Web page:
C&E: Do you feel like you need a business background to succeed with your own firm?
Omero: There are a few components to that. There’s the business and operations side of things, there’s the staff management side, and then there’s the marketing piece. You also have your main job, which is providing services to your clients. Those are not necessarily the same sets of skills. You could be really good at one, but not so good at the other. There are people who are great marketers, but they aren’t very good with staff. So when you start your own firm you need to have a personal accounting about which of those things you’re actually good at. Can you get to the point where you outsource some of this stuff? Sure. But you still need to get to a point where you’re comfortable with all of those things in order to really run your own firm well.
Russell: When you start your own firm, you come to the table knowing you’re an expert in your own particular area. I know the direct mail piece, but the business side is effort and trial by error. That’s the biggest challenge. The politics part feels like it comes naturally.
Balduzzi: That was my biggest worry going into all of this. I did have the luxury of running a U.S. House race. With a budget of a million-and-a-half dollars, it’s like running a business. I had to get healthcare for the campaign staff, manage the staff, set the schedule and monitor money coming in and out. That’s great experience. I’m still learning more about the business side of things. I can get you elected to the Senate, but I have a little trouble with accounting.
C&E: Is there a way to know that it’s the right time in your career to hang a shingle?
Omero: It’s important to understand that working on a campaign doesn’t necessarily train you to be a pollster or a media consultant. There are some people who work on a campaign, decide they’re good at messaging and then go into TV. But you need to know about video production if you want to do that; you might not have learned that as the communications director. There are definitely people I have spoken to who say, “I’m really good at message so I want to go into polling.” Well, that’s great. But it’s not that simple.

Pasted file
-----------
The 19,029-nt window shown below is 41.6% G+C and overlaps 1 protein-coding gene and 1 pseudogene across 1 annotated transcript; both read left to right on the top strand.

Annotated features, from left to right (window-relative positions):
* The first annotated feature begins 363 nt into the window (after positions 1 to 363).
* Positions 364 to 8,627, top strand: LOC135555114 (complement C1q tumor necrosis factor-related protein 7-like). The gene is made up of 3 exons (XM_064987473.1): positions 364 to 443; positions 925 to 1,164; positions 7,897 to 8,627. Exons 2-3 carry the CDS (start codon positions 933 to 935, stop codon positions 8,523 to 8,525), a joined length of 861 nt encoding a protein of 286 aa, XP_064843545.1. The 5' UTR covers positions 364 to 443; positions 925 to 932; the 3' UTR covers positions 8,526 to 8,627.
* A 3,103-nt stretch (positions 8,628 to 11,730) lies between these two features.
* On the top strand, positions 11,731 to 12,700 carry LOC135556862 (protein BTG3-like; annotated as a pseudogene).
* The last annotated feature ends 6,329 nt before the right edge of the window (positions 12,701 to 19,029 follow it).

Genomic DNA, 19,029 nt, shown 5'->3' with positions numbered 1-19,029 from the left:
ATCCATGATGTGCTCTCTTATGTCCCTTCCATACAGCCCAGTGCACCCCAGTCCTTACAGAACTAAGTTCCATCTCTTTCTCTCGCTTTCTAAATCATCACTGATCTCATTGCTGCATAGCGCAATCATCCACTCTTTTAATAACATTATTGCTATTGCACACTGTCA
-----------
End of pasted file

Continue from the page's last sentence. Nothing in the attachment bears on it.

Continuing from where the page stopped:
Russell: You need to learn success and failure in this business to be good at what you do. Some people jump into this without having learned that. Some kid interns on a campaign for six months and then all of a sudden thinks he’s the next James Carville or Karl Rove and is ready to hang a shingle. Good luck.
Balduzzi: The mistakes you make along the way are probably the best learning experiences. When I started my firm, I did have enough experience. I had made some great decisions; I had made some bad decisions. But I knew that I had enough experience to give my candidates solid campaign advice. Anyone who wants to go into business needs a track record of success.
C&E: What surprised you the most after starting your firms?
Omero: One thing I hadn’t really thought about is how quickly word spreads. Word gets around quickly and you know everybody’s business in a way that’s quite remarkable. I think it’s just the nature of this being a pretty small industry. Eventually you either meet or work with everybody. It’s amazing just how much everyone knows each other’s work and personal life.
Balduzzi: It was really humbling to me to see how many people reached out about working on certain races and projects. Having friends and former colleagues bring me onto their races was really gratifying.
Hazelwood: I know I’m about to sound like the cliché Republican, but the cost of running the business becomes a reality—especially when you’re budgeting for the off-years. How much are your taxes? You have to take all of that into account. I would have loved some business experience. The one thing I regret is majoring in political science. Why the heck did I do that? The business side was something I just wasn’t fully prepared for.
Russell: I was thinking the same exact thing. The first real wake up call for me, outside of doing the work, was the first year that I had to file my taxes. I remember talking to my accountant about how daunting that was.
Omero: Well, we don’t like the bill either. (laughter)
Russell: But that’s what made some of this come home to me more than when I was an associate. It’s a totally different feeling when you have something that’s yours and you’ve built it. It’s a neat feeling, too.
Omero: Someone gave me that advice when I first started out, actually. They told me to prepare myself for how much I was going to have to pay in taxes. Just try to prepare yourself. People warn you that you won’t be prepared, but you don’t really believe it. I remember talking to my accountant when I first started out and asking him how I could lower my tax burden. He told me, “Get married and move to Maryland.” I could have called my mom and gotten that advice for free.